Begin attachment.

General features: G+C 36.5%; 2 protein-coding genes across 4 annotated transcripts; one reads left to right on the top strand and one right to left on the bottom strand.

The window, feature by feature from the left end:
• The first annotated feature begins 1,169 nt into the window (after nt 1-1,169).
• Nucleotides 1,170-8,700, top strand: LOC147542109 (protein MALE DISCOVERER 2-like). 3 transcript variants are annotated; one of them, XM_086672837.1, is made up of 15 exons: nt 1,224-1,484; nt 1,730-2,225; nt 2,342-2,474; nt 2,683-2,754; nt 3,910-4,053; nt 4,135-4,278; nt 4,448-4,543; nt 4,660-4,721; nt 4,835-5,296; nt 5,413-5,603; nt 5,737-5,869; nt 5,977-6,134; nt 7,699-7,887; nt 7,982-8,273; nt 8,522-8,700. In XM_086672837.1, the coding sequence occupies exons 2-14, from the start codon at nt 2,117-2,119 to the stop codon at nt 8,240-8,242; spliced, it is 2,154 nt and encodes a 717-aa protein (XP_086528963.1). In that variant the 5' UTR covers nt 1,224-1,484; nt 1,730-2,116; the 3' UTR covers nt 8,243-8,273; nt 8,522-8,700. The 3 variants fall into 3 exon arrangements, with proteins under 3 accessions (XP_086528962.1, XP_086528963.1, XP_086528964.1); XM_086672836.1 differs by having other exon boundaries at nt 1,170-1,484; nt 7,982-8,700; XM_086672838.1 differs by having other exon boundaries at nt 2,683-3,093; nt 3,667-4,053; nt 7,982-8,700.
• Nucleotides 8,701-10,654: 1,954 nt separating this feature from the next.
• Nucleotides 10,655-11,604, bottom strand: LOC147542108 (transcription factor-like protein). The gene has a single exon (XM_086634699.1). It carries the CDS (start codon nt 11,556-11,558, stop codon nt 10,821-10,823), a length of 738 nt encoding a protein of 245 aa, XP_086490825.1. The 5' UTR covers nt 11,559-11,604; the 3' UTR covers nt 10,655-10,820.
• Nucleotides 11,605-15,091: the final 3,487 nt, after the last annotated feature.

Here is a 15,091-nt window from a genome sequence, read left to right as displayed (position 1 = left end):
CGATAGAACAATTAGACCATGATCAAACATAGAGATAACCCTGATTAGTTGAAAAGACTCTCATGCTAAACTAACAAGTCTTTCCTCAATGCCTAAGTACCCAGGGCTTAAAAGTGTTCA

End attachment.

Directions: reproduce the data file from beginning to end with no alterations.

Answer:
General features: G+C 36.5%; 2 protein-coding genes across 4 annotated transcripts; one reads left to right on the top strand and one right to left on the bottom strand.

The window, feature by feature from the left end:
• The first annotated feature begins 1,169 nt into the window (after nt 1-1,169).
• Nucleotides 1,170-8,700, top strand: LOC147542109 (protein MALE DISCOVERER 2-like). 3 transcript variants are annotated; one of them, XM_086672837.1, is made up of 15 exons: nt 1,224-1,484; nt 1,730-2,225; nt 2,342-2,474; nt 2,683-2,754; nt 3,910-4,053; nt 4,135-4,278; nt 4,448-4,543; nt 4,660-4,721; nt 4,835-5,296; nt 5,413-5,603; nt 5,737-5,869; nt 5,977-6,134; nt 7,699-7,887; nt 7,982-8,273; nt 8,522-8,700. In XM_086672837.1, the coding sequence occupies exons 2-14, from the start codon at nt 2,117-2,119 to the stop codon at nt 8,240-8,242; spliced, it is 2,154 nt and encodes a 717-aa protein (XP_086528963.1). In that variant the 5' UTR covers nt 1,224-1,484; nt 1,730-2,116; the 3' UTR covers nt 8,243-8,273; nt 8,522-8,700. The 3 variants fall into 3 exon arrangements, with proteins under 3 accessions (XP_086528962.1, XP_086528963.1, XP_086528964.1); XM_086672836.1 differs by having other exon boundaries at nt 1,170-1,484; nt 7,982-8,700; XM_086672838.1 differs by having other exon boundaries at nt 2,683-3,093; nt 3,667-4,053; nt 7,982-8,700.
• Nucleotides 8,701-10,654: 1,954 nt separating this feature from the next.
• Nucleotides 10,655-11,604, bottom strand: LOC147542108 (transcription factor-like protein). The gene has a single exon (XM_086634699.1). It carries the CDS (start codon nt 11,556-11,558, stop codon nt 10,821-10,823), a length of 738 nt encoding a protein of 245 aa, XP_086490825.1. The 5' UTR covers nt 11,559-11,604; the 3' UTR covers nt 10,655-10,820.
• Nucleotides 11,605-15,091: the final 3,487 nt, after the last annotated feature.

Here is a 15,091-nt window from a genome sequence, read left to right as displayed (position 1 = left end):
CGATAGAACAATTAGACCATGATCAAACATAGAGATAACCCTGATTAGTTGAAAAGACTCTCATGCTAAACTAACAAGTCTTTCCTCAATGCCTAAGTACCCAGGGCTTAAAAGTGTTCA